BioStamp could be developed for use in healthcare to monitor patients. Monitoring in a natural environment during normal activity is especially beneficial for continuous monitoring of health and wellness, cognitive state, or behavioral patterns during sleep.
Not only would this be more convenient than tethering patients to large machines, but the results could be more accurate if obtained in patients’ normal environments doing usual activities. Another major advantage of skin-like circuits is that they don’t require conductive gel, tape, skin-penetrating pins or bulky wires, which can be uncomfortable for the patient and limit coupling efficiency. They are much more comfortable and less cumbersome than traditional electrodes and give the wearers complete freedom of movement.
The skin-mounted electronics could have many biomedical applications, including EEG and EMG sensors to monitor nerve and muscle activity. They could potentially help to reduce trips to the doctor and the rate of ER visits. Other applications could include a patch that alerts an athlete to when and how much to hydrate to achieve peak performance, or one that prompts you when it’s time to apply more sunscreen.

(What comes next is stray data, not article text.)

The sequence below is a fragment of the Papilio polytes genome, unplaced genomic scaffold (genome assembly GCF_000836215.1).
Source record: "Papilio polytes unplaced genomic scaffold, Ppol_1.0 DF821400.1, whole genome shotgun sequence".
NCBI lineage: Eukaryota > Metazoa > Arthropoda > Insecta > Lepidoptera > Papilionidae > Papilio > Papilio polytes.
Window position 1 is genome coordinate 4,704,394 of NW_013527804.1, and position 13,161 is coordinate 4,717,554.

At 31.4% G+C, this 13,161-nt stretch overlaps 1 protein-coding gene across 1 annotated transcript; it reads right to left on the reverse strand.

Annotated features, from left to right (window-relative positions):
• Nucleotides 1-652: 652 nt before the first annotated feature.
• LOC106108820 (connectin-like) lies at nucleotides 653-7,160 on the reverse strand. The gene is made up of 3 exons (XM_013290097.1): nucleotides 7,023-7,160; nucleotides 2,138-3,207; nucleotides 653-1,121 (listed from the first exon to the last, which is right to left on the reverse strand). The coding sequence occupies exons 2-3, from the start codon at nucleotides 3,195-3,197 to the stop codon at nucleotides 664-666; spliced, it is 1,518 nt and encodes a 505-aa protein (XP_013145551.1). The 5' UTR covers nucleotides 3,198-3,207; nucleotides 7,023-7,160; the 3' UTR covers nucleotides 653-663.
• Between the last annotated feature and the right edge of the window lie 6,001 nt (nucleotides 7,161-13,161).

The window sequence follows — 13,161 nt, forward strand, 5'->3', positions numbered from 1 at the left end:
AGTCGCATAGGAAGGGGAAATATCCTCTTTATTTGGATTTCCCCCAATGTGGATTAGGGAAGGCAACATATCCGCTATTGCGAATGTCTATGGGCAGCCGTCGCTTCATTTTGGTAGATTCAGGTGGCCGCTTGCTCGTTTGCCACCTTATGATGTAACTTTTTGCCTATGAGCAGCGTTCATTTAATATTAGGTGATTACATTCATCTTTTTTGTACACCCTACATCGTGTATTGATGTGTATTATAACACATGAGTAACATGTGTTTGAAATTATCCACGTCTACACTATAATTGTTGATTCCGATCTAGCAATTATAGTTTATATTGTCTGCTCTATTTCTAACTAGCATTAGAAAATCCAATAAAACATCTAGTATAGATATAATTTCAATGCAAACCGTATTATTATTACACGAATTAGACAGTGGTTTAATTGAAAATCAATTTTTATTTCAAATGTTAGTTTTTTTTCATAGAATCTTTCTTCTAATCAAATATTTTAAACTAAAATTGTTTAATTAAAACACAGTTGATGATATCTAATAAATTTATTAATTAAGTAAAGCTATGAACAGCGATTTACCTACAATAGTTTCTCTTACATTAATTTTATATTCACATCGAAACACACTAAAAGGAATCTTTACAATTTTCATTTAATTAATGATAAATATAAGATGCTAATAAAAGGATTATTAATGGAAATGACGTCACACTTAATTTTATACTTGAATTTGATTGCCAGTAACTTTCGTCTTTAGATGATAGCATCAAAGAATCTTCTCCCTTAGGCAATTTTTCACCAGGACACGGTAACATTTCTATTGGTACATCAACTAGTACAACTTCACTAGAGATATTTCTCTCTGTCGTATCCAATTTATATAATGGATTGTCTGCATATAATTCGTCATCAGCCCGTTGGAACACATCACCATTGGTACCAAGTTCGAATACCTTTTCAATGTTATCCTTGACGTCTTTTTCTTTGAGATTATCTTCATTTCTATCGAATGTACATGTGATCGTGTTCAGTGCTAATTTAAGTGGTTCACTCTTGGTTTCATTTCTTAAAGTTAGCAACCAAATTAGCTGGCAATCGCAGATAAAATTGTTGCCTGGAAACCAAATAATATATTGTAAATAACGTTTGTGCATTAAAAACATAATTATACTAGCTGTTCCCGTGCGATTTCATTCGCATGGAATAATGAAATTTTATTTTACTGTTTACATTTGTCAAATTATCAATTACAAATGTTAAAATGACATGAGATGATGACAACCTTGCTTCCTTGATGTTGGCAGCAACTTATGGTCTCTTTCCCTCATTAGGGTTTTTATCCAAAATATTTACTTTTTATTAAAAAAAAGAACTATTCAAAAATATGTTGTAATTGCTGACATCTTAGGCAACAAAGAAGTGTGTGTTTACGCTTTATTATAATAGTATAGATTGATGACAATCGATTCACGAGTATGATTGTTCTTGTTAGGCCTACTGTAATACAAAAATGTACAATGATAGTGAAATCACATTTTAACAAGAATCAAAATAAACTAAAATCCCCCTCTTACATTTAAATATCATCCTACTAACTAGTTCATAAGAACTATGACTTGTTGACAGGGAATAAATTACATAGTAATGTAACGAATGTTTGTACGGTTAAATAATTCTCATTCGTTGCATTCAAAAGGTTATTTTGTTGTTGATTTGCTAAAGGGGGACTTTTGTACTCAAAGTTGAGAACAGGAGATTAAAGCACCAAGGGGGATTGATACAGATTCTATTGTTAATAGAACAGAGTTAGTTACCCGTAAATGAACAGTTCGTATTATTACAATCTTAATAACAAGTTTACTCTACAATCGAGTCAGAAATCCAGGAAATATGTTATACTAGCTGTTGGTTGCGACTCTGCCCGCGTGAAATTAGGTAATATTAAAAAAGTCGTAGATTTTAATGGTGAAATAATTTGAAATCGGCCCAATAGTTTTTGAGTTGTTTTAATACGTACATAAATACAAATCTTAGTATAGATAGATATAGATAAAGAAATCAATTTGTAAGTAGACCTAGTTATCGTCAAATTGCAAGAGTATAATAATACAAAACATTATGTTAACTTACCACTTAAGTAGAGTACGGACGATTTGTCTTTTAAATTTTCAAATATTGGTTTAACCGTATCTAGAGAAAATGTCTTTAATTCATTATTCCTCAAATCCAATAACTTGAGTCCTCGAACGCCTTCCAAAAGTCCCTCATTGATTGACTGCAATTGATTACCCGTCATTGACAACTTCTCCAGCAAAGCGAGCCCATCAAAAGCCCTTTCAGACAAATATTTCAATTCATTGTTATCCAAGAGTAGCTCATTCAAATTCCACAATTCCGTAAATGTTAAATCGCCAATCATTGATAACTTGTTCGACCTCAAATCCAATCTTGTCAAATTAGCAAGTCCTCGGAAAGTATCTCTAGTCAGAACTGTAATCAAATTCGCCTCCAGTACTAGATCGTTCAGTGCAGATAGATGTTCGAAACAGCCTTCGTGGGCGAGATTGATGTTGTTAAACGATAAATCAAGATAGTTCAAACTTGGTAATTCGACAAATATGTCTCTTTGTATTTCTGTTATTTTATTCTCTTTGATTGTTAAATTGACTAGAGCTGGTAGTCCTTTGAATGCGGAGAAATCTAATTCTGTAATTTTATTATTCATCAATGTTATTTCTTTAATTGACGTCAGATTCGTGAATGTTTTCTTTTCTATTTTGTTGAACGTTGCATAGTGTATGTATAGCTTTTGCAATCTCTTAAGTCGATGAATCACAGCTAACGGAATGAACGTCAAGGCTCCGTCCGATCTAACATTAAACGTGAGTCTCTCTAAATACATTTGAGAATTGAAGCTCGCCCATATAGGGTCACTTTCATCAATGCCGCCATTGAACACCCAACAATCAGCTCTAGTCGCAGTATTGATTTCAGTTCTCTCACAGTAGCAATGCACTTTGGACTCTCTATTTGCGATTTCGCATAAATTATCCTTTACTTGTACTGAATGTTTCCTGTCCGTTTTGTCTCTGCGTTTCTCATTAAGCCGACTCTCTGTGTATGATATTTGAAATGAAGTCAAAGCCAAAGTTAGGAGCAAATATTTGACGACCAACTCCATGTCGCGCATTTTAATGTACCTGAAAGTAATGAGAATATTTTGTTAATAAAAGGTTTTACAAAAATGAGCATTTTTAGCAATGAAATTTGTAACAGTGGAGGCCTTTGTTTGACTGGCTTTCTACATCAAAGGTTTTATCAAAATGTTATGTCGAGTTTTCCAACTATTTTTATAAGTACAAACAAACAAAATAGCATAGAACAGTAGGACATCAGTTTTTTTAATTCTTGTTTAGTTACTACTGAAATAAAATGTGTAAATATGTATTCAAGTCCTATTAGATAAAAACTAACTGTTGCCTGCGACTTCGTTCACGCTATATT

The patch uses a thin film battery technology that complements the thin electronics in the wearable patch. It is a rechargeable cell capable of powering the patch for many hours. Wireless is used to both interrogate and power the patch. MC10 also has said that it is working on the integration of wireless power sources and communication systems to relay the information gathered to a smartphone.
by Daniel Barker
Undergoing a somewhat painful injection to have a microchip implanted into your hand might not be something most sane individuals would ever consider doing voluntarily, but for a growing number of people, it has actually become a fashionable trend.
As I reported in an earlier article, some companies are now encouraging their employees to have RFID (Radio Frequency Identification) chips implanted under their skin.
Presumably, these implants are given to employees so that they can use them to open office doors and operate copy machines, but it would seem obvious that there is a deeper agenda at hand: getting people used to the idea of having tracking devices implanted into their bodies.
The implications are profoundly disturbing, and it’s hard to believe that anyone would go along with such a program. Nevertheless, not only do many individuals seem to accept the idea, there are actually a growing number of people who wholeheartedly embrace it.
In an age where tattoos, piercings and other types of body modification are common, it’s perhaps not too surprising that young people, in an attempt to appear “cool” and ahead of the times, might see chip implants as an attractive idea.
There are also those who support the idea of “transhumanism,” which the Oxford Dictionary defines as “the belief or theory that the human race can evolve beyond its current physical and mental limitations, especially by means of science and technology.”